Oh my goodness, let’s just say – Thank you God for growth. I remember after putting that song out, I hated it because I felt like I wasn’t making the music I really wanted to make and was trying to put out music that people wanted or expected of me. Now when I listen back to it, I absolutely LOVE it. This is coming from the fact that I have grown musically with my sound and I am proud of where I started and where I am now. The WUTU sound was for vibes and dance purposes but with a message as it the title is an acronym for ‘Wake Up To Urself’ which was dope as it was helping me with my own awakening with following my own footsteps. A massive thank you to Ajay, who produced the track, for helping me start my journey and pushing me through it. When comparing my music from when I started to now, I can say it has even more meaning to it where my lyrics and melodies are versatile but can still have you dancing to it.
You also started out making covers/mashups of different songs that you like on your “Traycing Lines” episodes. A lot of fans (including Worlasi and Maleek Berry) gravitated to these episodes because of your unique ways of mashing up songs. Is this something you might do again in the future or is this something you feel like you’ve “graduated” from?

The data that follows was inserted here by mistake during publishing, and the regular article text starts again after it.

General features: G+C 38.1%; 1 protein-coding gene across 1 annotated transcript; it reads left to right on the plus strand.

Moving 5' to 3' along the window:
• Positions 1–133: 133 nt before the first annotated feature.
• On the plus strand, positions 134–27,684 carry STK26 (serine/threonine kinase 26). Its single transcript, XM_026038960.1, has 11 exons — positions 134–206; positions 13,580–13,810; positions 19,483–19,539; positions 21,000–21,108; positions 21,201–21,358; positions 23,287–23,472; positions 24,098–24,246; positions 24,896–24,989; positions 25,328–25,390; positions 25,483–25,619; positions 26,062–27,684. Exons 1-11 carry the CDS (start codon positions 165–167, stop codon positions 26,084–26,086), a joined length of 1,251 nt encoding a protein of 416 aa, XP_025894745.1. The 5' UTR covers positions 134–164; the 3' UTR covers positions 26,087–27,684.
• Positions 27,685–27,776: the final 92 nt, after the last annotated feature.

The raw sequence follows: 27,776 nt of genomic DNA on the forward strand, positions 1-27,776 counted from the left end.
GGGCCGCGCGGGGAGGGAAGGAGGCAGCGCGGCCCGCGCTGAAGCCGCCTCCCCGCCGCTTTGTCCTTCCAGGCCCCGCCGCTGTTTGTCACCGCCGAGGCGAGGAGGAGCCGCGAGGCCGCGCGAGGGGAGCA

“Tracying Lines” is my baby and I don’t think I will or want to ever graduate from it. I am definitely bringing it back as I have had many requests to bring it back. I do miss making my mashup covers, it was so fun playing around with different songs and sounds. The reason why I had to put it on pause was because things were getting a bit much with music and working my 9-5, so I wanted to pause on that to focus on a few things. I was thinking of bringing it back earlier this year but during the lockdown, I decided to use that time to work and finish my EP project so this year’s focus was all about that. However, I have started working on some arrangements to bring “Traycing Lines” back bigger and better for 2021.
What is the meaning behind the name of your EP – “The Art & The Muse”?
My EP is a representation of who Trayc Selasi really is. Most people have recognized me as the famous Antenna Dancer which is great but I wanted to piece together a project to show people who I really am and what I can do. The Art represents me the creative, singer, songwriter & dancer and The Muse represents all my experiences and influences from the music I grew up listening to, my fashion, and all my experiences. I just hope everyone gets me after listening to my EP.
Speaking of names, your birth name (Selasi) is also very important to you, as it should be! The words “Selasi [is] my name” are sprinkled all over the EP. Even your Instagram bio says “Yes SELASI is my birth name”. It seems a little more than just an adlib. Is the focus on your name intentional for this project or something that has been a focal point for you for a long time?